Cookie consent

We use cookies to improve your experience on this website. By continuing to browse our site you agree to our use of cookies. Tell me more | Cookie preferences

Obama bristles at suggestion he's shifted on snooping

Obama: NSA programs are transparent

    Just Watched

    Obama: NSA programs are transparent

Obama: NSA programs are transparent 01:44

Story highlights

  • Obama says his stand on surveillance is not the same as Dick Cheney's
  • He tells PBS his emphasis is on "system of checks and balances"
  • Obama also says Congress was told details of NSA programs

Critics who have compared President Barack Obama's stance on government surveillance to that of hawkish former Vice President Dick Cheney are missing his insistence on proper systematic balances, Obama said in an interview that aired Monday.

Defending at length the recently revealed government programs that gather information about phone calls and Internet usage, Obama said his focus has always been on allowing information to be gathered while ensuring necessary oversight.

"Some people say, 'Well, you know, Obama was this raving liberal before. Now he's, you know, Dick Cheney.'" Obama told PBS' Charlie Rose. "Dick Cheney sometimes says, 'Yeah, you know? He took it all lock, stock, and barrel.' My concern has always been not that we shouldn't do intelligence gathering to prevent terrorism, but rather are we setting up a system of checks and balances?"

Cheney defends NSA, calls Obama's credibility 'nonexistent'

Obama's administration has faced a litany of questions since the disclosure of government programs that allow the National Security Agency to collect millions of records from U.S. telecommunications firms and Internet companies in the name of preventing terrorism. The source of the information, former CIA employee Edward Snowden, said he was moved to leak the top-secret documents because he felt the government was far overreaching its constitutional bounds in collecting the data.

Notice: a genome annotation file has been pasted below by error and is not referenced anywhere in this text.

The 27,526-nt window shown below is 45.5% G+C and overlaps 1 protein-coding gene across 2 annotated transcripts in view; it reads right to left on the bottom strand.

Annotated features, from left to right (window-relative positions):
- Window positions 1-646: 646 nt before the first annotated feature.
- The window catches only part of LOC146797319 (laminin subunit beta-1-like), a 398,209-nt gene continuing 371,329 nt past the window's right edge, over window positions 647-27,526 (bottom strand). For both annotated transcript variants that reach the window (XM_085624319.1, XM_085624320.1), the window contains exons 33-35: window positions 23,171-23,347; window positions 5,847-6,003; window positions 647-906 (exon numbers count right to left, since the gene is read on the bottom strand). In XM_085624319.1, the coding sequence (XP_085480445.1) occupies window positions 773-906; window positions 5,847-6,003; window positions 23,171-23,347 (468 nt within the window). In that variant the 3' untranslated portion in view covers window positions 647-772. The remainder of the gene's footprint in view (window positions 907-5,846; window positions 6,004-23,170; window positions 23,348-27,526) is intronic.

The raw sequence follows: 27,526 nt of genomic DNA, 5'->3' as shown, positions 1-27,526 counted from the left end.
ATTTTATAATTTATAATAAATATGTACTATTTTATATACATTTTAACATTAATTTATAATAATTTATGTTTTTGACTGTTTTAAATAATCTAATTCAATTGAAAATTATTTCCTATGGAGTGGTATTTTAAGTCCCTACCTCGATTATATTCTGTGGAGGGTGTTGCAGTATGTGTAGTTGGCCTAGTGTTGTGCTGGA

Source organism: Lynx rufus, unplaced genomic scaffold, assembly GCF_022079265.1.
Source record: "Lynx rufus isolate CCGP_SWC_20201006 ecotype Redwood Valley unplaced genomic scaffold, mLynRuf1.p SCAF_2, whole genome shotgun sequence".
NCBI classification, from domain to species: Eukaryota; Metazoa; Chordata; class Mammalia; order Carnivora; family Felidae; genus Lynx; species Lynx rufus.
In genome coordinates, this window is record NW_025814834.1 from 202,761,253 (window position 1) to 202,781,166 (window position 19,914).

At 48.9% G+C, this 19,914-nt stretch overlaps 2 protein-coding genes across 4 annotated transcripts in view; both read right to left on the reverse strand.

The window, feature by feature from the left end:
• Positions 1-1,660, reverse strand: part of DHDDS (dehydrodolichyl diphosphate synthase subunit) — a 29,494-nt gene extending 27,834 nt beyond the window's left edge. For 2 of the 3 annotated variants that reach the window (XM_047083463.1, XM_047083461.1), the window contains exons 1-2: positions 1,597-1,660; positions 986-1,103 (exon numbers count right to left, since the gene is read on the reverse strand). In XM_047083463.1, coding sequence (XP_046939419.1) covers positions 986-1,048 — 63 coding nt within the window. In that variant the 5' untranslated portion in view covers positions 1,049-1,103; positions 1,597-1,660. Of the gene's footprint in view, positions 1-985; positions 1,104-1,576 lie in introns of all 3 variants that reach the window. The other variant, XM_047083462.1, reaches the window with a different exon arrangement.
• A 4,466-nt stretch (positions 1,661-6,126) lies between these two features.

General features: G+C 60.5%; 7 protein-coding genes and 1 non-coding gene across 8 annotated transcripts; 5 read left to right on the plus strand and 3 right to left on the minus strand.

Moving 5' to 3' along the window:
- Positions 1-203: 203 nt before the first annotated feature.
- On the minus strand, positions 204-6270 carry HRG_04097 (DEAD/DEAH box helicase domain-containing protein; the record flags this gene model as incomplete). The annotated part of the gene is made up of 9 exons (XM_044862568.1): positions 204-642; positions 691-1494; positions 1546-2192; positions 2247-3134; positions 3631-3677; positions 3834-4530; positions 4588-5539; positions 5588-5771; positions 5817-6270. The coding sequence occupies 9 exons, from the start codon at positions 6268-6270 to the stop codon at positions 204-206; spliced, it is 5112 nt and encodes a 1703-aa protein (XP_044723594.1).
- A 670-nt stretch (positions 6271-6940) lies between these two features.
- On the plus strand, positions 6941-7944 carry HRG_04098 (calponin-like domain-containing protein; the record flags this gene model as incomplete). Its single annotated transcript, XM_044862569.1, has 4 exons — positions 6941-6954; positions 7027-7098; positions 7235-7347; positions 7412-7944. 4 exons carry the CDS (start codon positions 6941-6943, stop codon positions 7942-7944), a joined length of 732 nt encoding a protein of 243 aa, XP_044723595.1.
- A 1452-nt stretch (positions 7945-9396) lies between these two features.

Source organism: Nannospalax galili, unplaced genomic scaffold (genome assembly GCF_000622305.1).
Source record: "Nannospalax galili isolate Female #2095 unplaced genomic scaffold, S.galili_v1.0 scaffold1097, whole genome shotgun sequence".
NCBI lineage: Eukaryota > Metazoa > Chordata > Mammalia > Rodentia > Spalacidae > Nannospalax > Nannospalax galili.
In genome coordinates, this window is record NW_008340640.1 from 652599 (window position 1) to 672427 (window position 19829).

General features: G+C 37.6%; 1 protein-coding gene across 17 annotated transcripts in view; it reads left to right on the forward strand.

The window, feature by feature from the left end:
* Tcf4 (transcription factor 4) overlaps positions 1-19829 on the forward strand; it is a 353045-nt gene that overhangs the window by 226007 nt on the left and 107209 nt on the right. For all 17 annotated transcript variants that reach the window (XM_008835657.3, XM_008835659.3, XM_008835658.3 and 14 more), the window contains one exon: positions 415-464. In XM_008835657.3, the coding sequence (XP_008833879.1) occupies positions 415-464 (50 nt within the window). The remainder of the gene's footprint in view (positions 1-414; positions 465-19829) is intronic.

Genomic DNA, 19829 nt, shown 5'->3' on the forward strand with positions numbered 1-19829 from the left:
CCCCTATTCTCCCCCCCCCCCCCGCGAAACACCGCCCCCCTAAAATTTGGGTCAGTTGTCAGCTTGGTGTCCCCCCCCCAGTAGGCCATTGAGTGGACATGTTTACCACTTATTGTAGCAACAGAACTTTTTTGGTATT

Snowden: Hong Kong easiest answer

    Just Watched

    Snowden: Hong Kong easiest answer

Snowden: Hong Kong easiest answer 03:13
PLAY VIDEO
Edward Snowden: Hide and seek

    Just Watched

    Edward Snowden: Hide and seek

Edward Snowden: Hide and seek 02:05
PLAY VIDEO
Is the NSA leaker a spy?

    Just Watched

    Is the NSA leaker a spy?

Is the NSA leaker a spy? 02:31
PLAY VIDEO
Apple discloses data request numbers

    Just Watched

    Apple discloses data request numbers

Apple discloses data request numbers 02:25
PLAY VIDEO

But Obama argued in the interview on Monday that the system in place includes steps to prevent Americans' rights against unlawful search and seizure from being violated.

"What I can say unequivocally is that if you are a U.S. person, the NSA cannot listen to your telephone calls, and the NSA cannot target your e-mails," Obama said.

Snowden claims online Obama expanded 'abusive' security

"On this telephone program, you've got a federal court with independent federal judges overseeing the entire program," the president continued. "And you've got Congress overseeing the program, not just the intelligence committee and not just the judiciary committee, but all of Congress had available to it before the last reauthorization exactly how this program works."

Some members of Congress, including Senate Intelligence Committee members Jay Rockefeller and Susan Collins, have questioned the notion they were given proper briefings on the NSA's program, however, and many lawmakers have said they first learned of the programs when they were revealed in news reports two weeks ago.

CNN poll: Obama numbers plunge into generation gap

Asked in the interview whether the NSA's process should be more open, Obama said, "It is transparent. That's why we set up the FISA court."

That body, however, operates in secret, and its locations are considered classified. It has approved the vast majority of the requests it has received for warrants, though those orders are also kept secret.

An administration official said Monday that Obama had asked his intelligence chief James Clapper to determine whether additional information about the data collection programs can be made public, part of what the official described as a "broader effort the president is undertaking to have a dialogue on protecting privacy in the digital age."

The swirling debate is grist for a "national conversation" about privacy and national security, Obama said.

"Not only about these two programs, but also the general problem of data, big data sets, because this is not going to be restricted to government entities," he said.

Opinion: Behind the slide in Obama's poll numbers